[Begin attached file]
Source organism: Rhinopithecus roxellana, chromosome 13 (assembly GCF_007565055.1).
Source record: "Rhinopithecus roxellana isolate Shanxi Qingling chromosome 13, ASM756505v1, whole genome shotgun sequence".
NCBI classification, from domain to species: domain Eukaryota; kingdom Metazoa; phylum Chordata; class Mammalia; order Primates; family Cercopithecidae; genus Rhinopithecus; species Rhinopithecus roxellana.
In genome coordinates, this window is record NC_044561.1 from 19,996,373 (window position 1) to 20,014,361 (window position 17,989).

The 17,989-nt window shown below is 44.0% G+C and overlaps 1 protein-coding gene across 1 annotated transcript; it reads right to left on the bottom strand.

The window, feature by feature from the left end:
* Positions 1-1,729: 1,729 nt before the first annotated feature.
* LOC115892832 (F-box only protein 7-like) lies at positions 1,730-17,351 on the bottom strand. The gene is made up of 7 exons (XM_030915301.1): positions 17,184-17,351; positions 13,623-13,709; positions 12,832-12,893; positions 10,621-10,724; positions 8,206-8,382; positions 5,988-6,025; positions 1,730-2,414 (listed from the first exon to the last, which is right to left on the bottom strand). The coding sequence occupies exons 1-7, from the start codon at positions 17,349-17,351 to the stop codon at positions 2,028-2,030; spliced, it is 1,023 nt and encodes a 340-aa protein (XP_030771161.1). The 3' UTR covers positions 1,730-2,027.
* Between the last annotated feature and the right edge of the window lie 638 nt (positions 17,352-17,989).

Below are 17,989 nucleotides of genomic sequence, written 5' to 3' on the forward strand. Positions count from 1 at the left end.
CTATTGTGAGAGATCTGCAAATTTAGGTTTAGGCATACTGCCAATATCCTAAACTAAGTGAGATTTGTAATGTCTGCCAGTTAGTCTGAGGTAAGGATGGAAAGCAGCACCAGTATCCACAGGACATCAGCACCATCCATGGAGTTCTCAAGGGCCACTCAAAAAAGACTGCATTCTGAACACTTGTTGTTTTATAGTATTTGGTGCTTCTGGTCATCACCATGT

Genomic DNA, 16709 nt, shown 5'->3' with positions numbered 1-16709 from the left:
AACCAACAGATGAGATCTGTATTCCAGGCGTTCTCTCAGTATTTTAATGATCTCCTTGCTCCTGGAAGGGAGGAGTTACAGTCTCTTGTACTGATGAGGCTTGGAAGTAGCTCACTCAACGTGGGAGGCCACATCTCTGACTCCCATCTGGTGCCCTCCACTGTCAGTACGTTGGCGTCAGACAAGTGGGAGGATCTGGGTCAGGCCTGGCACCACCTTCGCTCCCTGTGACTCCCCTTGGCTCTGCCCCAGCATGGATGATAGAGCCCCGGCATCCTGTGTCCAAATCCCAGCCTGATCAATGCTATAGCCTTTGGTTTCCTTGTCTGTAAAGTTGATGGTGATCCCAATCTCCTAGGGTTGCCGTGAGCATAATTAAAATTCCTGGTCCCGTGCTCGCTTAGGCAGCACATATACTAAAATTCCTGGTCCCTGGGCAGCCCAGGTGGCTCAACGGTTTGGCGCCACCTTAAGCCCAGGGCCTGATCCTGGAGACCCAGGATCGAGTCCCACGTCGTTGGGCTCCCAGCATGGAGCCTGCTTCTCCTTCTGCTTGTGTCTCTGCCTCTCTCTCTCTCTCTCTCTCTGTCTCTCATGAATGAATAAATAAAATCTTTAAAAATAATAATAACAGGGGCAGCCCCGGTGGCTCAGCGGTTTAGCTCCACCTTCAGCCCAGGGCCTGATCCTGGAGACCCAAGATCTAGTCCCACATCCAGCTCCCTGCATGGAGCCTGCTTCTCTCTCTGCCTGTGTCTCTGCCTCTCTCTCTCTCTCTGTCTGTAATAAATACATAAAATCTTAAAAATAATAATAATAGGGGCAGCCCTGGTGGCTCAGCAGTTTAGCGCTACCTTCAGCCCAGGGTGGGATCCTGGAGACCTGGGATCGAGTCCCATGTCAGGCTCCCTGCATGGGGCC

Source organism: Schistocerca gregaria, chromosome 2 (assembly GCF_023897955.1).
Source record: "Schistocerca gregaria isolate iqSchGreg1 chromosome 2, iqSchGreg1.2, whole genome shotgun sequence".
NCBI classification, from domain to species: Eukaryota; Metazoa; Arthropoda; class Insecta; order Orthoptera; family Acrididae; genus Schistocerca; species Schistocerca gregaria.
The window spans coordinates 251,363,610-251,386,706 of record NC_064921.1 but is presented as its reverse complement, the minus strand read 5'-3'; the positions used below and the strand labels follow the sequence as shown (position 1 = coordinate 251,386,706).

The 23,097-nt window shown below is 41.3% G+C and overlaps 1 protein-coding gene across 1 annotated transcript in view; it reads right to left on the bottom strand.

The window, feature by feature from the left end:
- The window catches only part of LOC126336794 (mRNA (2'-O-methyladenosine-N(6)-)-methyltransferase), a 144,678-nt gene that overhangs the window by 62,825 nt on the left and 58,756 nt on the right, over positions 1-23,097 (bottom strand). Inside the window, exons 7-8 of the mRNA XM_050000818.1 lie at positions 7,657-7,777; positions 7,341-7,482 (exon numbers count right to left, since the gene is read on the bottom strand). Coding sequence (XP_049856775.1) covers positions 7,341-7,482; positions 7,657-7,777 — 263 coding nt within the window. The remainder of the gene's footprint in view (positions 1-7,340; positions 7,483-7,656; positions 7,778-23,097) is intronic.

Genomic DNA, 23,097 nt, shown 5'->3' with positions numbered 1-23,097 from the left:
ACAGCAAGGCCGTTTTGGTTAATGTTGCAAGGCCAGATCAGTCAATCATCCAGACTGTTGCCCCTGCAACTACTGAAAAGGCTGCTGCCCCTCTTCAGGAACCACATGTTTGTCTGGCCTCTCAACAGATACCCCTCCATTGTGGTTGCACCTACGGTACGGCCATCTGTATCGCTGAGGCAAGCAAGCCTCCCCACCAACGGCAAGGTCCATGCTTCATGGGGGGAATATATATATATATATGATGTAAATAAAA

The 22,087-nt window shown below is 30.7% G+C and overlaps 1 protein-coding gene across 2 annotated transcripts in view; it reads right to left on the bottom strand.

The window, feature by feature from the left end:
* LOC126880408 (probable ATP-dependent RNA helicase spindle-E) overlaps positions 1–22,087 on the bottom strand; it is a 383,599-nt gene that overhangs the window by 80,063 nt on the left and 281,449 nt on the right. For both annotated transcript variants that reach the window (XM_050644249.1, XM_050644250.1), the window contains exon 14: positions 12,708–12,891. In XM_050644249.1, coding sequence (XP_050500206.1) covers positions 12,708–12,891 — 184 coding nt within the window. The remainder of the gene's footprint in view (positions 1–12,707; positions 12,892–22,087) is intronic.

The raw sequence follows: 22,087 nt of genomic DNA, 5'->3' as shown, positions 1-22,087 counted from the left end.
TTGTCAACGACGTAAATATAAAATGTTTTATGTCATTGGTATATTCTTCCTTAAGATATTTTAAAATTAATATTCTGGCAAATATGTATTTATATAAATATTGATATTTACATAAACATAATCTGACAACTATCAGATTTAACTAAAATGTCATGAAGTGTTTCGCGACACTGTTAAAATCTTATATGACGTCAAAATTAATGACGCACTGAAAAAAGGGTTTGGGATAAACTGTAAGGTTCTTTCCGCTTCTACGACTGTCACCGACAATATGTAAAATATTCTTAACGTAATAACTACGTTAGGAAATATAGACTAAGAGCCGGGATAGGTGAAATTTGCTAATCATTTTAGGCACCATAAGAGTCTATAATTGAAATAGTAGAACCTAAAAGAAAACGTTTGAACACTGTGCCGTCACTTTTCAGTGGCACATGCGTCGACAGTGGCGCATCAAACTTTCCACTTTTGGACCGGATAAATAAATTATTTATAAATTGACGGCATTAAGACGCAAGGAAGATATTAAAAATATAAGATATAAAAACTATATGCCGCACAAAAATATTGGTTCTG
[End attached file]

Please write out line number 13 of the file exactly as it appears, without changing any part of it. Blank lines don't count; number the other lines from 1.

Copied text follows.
AACCAACAGATGAGATCTGTATTCCAGGCGTTCTCTCAGTATTTTAATGATCTCCTTGCTCCTGGAAGGGAGGAGTTACAGTCTCTTGTACTGATGAGGCTTGGAAGTAGCTCACTCAACGTGGGAGGCCACATCTCTGACTCCCATCTGGTGCCCTCCACTGTCAGTACGTTGGCGTCAGACAAGTGGGAGGATCTGGGTCAGGCCTGGCACCACCTTCGCTCCCTGTGACTCCCCTTGGCTCTGCCCCAGCATGGATGATAGAGCCCCGGCATCCTGTGTCCAAATCCCAGCCTGATCAATGCTATAGCCTTTGGTTTCCTTGTCTGTAAAGTTGATGGTGATCCCAATCTCCTAGGGTTGCCGTGAGCATAATTAAAATTCCTGGTCCCGTGCTCGCTTAGGCAGCACATATACTAAAATTCCTGGTCCCTGGGCAGCCCAGGTGGCTCAACGGTTTGGCGCCACCTTAAGCCCAGGGCCTGATCCTGGAGACCCAGGATCGAGTCCCACGTCGTTGGGCTCCCAGCATGGAGCCTGCTTCTCCTTCTGCTTGTGTCTCTGCCTCTCTCTCTCTCTCTCTCTCTGTCTCTCATGAATGAATAAATAAAATCTTTAAAAATAATAATAACAGGGGCAGCCCCGGTGGCTCAGCGGTTTAGCTCCACCTTCAGCCCAGGGCCTGATCCTGGAGACCCAAGATCTAGTCCCACATCCAGCTCCCTGCATGGAGCCTGCTTCTCTCTCTGCCTGTGTCTCTGCCTCTCTCTCTCTCTCTGTCTGTAATAAATACATAAAATCTTAAAAATAATAATAATAGGGGCAGCCCTGGTGGCTCAGCAGTTTAGCGCTACCTTCAGCCCAGGGTGGGATCCTGGAGACCTGGGATCGAGTCCCATGTCAGGCTCCCTGCATGGGGCC